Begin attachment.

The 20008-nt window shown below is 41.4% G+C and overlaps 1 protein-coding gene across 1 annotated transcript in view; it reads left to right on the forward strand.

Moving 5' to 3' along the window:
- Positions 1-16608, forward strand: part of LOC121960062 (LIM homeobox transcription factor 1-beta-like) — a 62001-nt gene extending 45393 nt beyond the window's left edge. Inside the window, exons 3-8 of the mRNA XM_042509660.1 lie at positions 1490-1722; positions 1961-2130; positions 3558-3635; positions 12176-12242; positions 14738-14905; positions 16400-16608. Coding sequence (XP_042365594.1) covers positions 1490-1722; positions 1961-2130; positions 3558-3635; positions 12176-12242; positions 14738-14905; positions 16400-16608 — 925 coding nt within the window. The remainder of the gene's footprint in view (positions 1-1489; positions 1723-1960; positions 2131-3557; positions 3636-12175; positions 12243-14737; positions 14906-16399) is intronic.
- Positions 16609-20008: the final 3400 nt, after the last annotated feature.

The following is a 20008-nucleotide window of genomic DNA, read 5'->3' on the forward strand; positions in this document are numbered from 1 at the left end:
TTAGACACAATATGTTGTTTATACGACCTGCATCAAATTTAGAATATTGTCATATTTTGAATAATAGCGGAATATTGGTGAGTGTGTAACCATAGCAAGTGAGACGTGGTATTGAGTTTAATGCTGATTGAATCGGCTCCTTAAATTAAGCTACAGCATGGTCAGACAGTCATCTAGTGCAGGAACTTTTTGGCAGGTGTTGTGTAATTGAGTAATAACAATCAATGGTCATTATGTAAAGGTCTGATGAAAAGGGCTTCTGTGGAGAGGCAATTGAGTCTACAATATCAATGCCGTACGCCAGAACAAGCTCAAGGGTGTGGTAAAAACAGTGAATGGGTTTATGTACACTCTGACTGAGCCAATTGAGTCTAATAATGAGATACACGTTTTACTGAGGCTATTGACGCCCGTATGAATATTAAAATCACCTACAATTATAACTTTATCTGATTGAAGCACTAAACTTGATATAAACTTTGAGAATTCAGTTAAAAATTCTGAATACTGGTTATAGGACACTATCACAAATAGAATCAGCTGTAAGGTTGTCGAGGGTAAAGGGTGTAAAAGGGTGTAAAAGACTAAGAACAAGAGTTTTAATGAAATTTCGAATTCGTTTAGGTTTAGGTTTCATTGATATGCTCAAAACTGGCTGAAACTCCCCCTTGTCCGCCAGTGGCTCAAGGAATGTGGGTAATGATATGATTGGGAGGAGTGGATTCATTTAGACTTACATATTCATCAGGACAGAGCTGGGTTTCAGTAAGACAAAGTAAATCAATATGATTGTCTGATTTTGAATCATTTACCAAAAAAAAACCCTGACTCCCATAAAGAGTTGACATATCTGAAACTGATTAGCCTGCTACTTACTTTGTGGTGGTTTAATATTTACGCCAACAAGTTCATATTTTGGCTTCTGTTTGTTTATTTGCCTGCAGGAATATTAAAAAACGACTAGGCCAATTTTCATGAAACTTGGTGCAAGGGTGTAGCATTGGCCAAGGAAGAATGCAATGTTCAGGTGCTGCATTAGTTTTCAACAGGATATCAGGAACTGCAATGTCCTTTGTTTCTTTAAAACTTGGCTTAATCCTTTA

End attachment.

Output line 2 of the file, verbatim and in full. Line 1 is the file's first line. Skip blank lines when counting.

Moving 5' to 3' along the window: